Even though your dog can’t talk and tell you how scared he is, or how sharing, and other dogs in his face make him angry, he is trying to tell you the same thing through his behavior.
Please LISTEN TO YOUR DOG!!
If he is giving you mixed signals, he isn’t comfortable all of the time, and perhaps you should find another way to exercise him.
3. You Force Your Dog
I can’t make it any more clear… not all dogs want to socialize with other dogs.
Some were never socialized when they were trained as young puppies, and they don’t understand, or never learned, doggy social behavior.
Others may have had bad experiences.
Some of us are just introverted and don’t like other people in our faces.
Just like I don’t want to be at a club or big party, your dog may not want to play with a lot of dogs.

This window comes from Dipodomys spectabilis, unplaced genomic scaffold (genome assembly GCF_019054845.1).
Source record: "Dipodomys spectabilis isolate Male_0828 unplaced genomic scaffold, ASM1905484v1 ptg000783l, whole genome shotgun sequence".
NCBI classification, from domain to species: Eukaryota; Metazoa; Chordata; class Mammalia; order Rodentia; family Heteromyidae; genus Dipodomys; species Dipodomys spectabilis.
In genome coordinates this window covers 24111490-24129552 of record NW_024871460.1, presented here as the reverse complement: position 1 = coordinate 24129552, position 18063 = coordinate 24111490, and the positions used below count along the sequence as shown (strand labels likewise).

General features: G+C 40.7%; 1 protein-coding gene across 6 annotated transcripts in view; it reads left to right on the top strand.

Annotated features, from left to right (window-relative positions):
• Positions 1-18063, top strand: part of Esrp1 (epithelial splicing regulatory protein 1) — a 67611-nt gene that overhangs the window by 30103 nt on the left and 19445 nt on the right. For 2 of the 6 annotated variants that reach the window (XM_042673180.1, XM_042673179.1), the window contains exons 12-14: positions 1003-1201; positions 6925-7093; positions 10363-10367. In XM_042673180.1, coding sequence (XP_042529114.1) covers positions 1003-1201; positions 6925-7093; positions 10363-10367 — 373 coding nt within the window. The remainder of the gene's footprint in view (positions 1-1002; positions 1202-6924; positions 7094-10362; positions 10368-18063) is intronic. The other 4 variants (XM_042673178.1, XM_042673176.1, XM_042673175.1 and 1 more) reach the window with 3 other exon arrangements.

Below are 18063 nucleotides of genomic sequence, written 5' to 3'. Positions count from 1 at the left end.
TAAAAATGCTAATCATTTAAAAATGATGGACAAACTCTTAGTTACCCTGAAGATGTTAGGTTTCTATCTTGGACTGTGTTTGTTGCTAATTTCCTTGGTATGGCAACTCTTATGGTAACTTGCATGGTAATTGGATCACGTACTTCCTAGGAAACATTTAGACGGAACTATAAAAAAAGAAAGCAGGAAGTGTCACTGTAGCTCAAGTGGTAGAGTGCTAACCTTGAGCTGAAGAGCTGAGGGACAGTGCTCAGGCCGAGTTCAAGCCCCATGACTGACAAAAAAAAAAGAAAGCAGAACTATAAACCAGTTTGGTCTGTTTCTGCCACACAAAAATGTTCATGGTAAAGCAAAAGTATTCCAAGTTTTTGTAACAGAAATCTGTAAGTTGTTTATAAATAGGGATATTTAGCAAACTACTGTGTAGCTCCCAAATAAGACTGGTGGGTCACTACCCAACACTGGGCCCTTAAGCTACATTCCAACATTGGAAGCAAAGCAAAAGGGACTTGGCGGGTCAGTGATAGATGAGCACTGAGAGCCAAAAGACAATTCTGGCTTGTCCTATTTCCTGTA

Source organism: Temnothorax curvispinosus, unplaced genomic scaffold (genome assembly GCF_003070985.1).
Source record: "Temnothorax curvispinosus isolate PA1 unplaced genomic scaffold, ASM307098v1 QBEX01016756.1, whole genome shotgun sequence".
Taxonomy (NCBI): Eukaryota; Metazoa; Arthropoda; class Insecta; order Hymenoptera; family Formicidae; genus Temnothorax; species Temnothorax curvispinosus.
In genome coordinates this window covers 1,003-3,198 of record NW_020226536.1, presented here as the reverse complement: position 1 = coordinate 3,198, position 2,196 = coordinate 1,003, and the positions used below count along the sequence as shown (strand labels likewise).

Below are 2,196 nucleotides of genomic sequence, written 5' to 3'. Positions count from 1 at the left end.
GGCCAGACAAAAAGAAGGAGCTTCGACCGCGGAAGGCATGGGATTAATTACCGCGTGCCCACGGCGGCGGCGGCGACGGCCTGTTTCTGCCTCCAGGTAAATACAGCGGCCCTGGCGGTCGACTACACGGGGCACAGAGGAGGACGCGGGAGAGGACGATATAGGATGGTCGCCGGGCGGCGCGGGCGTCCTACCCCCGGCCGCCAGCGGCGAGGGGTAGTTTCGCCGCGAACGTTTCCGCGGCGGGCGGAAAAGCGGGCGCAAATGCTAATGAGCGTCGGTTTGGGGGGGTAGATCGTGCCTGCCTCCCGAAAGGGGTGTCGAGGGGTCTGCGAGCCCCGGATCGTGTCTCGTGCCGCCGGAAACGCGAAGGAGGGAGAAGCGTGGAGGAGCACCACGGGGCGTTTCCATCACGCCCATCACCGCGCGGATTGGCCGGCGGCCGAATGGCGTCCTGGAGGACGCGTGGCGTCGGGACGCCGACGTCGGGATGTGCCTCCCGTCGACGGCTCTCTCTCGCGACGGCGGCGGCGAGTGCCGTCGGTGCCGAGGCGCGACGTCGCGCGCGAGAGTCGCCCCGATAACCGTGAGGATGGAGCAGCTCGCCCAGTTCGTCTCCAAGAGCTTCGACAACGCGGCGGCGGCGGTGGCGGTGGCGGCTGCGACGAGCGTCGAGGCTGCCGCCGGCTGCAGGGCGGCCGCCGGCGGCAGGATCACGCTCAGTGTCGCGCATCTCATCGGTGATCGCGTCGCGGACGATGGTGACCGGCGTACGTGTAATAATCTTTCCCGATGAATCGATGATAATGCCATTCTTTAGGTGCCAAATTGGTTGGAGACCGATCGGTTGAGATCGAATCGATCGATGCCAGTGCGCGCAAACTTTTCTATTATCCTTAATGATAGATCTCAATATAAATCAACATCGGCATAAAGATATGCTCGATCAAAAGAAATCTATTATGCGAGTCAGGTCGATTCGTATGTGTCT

Start by finding ONE dog that you know likes other dogs.
4. You Don’t Know the Other Dog
Dog parks are scary places!
Just like I mentioned before, too many people are taking dogs that they know are aggressive and have had numerous bites.
And, if that is not bad enough, the rest seem to just release their dog and never look up from their phone again.
Years ago, people used to play with their dogs and pay attention to their behaviors.
Back then, they would step in if their dog acted aggressively, or even bullied another dog.
Nowadays, no one even notices.
If you want your dog to socialize and play with another dog, you should find a friend or family member that has a social dog.
At the very least, you should find a GOOD daycare facility that is careful and knows about dog behavior and socialization. I prefer that these facilities have cameras so that you can make sure your dog is playing safely.
Otherwise, many places will just keep aggressive dogs or fearful dogs in their crate or run while not allowing them to play, and then lie and say they have played all day.
If you can see it with your own eyes, you will know if your dog can play appropriately.
5. The Other Dog is Giving Mixed Signals
Yes, this is just like the example above, except your dog’s life and safety is at stake.